Are crunches and sit-ups safe post-baby?
One of the most common questions I get from postpartum clients is, when is it okay to do sit-ups and crunches again post baby?
The recommendations have evolved over the years.
The dated recommendation: Crunches and sit-ups are officially off the table after having a baby because the spinal flexion puts too much tension on the midline (linea alba), which can worsen diastasis.
Sounds legit, right?
Well, it may be the case for some, but the truth is, we are all unique when it comes to how pregnancy and birth leaves our bodies.
We will all experience some degree of diastasis during and after pregnancy. This stretching of the midline is how we make room for our growing uterus.
Diastasis comes in a variety of degrees of severity, and what’s more important than how many fingers you can fit between the two sides of your rectus abdominus (6 pack muscles), is how much tension can you generate with the deeper core muscles. In other words, regardless of the size of the gap, is your core functional?
One of the best words I like to use when it comes to helping people understand their core post birth, is CONTAINMENT.
Can you find containment? Can you hold your mid-section together by engaging the right muscles, and therefore preventing unnecessary strain or pressure on your abdominal wall?
What are the things that put strain on your abdominal wall? Straining, gravity, and, you guessed it, core flexion!
So I understand why this basic movement has been demonized.
The fact of the matter is, that core flexion is something that you will likely have to perform in life.
So what’s better than trying to avoid it at all costs? Learning how to perform it with a contained core, so that you’re protecting your abdominal wall from being pulled further apart.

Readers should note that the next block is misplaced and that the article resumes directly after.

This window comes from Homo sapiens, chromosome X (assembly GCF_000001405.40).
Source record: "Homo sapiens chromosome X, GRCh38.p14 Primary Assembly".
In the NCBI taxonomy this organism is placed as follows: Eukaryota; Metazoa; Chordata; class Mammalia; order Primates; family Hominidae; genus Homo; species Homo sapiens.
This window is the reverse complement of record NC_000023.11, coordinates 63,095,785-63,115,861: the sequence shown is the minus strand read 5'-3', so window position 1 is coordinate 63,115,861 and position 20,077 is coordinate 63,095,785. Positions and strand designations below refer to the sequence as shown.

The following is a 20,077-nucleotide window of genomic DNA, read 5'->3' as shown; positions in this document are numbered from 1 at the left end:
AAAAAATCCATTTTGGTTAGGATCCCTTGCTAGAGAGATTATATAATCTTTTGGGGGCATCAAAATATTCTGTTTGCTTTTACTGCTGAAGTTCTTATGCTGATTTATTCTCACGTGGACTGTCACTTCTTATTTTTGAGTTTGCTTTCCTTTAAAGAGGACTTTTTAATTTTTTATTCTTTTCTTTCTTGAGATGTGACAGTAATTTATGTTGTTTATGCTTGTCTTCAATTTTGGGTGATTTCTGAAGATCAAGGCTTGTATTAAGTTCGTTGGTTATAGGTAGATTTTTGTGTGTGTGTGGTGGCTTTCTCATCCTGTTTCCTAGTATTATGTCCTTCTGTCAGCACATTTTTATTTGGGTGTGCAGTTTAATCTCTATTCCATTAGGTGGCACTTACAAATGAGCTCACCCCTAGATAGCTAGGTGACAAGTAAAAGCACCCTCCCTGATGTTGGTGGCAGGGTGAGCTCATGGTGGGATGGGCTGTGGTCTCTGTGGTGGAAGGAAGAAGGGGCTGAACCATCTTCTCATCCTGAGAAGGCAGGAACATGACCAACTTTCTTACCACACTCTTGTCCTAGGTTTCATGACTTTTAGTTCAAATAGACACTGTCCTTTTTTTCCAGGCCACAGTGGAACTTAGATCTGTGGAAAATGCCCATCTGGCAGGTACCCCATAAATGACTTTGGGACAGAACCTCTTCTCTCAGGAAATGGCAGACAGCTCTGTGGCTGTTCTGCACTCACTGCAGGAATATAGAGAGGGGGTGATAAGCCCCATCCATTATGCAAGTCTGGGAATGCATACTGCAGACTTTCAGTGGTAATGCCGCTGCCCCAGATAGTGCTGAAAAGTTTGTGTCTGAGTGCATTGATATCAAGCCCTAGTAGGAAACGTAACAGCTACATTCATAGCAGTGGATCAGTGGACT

The next question is, how the heck do we do that?
The first step is to learn how to properly engage (and release) your pelvic floor.
There are many mental cues that may work for you like “imagine picking up a blueberry with your vagina” or “drinking a milkshake” or “move your pelvic floor like a jellyfish”
These are all great, but the best way to really figure out if you’re using your deep core and pelvic floor properly, is to get a pelvic physio assessment. They are the only ones who can do an internal assessment and confirm whether or not you are properly engaging and releasing.
Once you have that connection down, you can start to play with different movements to challenge your core.
The Core Challenge Progressions
Can you find a connection to your deep core muscles when you’re…
1. lying on your back
2. in a side plank position
3. in a front plank position
4. performing other movements (i.e. squats, lunges, deadlifts, push-ups, pull-ups)
5. going into core flexion (crunches and sit-ups)
Why that order?
We want to go from the least amount of challenge on your core, to the most.
Although they may not be the toughest movements on the list, the crunch and sit up are the toughest movements to perform in conjunction with a contained core.
Who shouldn’t be doing crunches or sit-ups?
1. People who are pregnant, or early in their postpartum recovery.
2. People who don’t have a functional core (can’t connect to the pelvic floor, see doming when you challenge your core) *doming is the puffing up of your midline when you challenge your core, indicating that your deep core is not contained/engaged properly, putting pressure on your midline.